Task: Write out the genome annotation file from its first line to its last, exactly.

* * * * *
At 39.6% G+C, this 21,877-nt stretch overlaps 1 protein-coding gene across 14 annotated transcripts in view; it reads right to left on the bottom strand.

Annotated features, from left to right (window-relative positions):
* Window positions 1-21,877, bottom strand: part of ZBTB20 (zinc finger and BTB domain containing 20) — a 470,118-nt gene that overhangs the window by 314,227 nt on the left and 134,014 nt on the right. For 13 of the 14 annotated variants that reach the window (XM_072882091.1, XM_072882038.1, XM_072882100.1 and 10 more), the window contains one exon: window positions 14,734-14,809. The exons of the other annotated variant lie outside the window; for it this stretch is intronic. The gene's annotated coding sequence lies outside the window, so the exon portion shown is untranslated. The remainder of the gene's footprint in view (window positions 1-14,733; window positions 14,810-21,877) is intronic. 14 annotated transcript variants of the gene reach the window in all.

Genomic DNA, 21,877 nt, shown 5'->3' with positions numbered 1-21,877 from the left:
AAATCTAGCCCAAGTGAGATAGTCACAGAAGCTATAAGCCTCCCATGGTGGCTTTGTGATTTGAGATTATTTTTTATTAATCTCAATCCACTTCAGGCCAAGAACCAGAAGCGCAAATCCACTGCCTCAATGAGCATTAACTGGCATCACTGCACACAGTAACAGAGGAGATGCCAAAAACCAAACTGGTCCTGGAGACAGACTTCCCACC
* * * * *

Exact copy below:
At 39.6% G+C, this 21,877-nt stretch overlaps 1 protein-coding gene across 14 annotated transcripts in view; it reads right to left on the bottom strand.

Annotated features, from left to right (window-relative positions):
* Window positions 1-21,877, bottom strand: part of ZBTB20 (zinc finger and BTB domain containing 20) — a 470,118-nt gene that overhangs the window by 314,227 nt on the left and 134,014 nt on the right. For 13 of the 14 annotated variants that reach the window (XM_072882091.1, XM_072882038.1, XM_072882100.1 and 10 more), the window contains one exon: window positions 14,734-14,809. The exons of the other annotated variant lie outside the window; for it this stretch is intronic. The gene's annotated coding sequence lies outside the window, so the exon portion shown is untranslated. The remainder of the gene's footprint in view (window positions 1-14,733; window positions 14,810-21,877) is intronic. 14 annotated transcript variants of the gene reach the window in all.

Genomic DNA, 21,877 nt, shown 5'->3' with positions numbered 1-21,877 from the left:
AAATCTAGCCCAAGTGAGATAGTCACAGAAGCTATAAGCCTCCCATGGTGGCTTTGTGATTTGAGATTATTTTTTATTAATCTCAATCCACTTCAGGCCAAGAACCAGAAGCGCAAATCCACTGCCTCAATGAGCATTAACTGGCATCACTGCACACAGTAACAGAGGAGATGCCAAAAACCAAACTGGTCCTGGAGACAGACTTCCCACC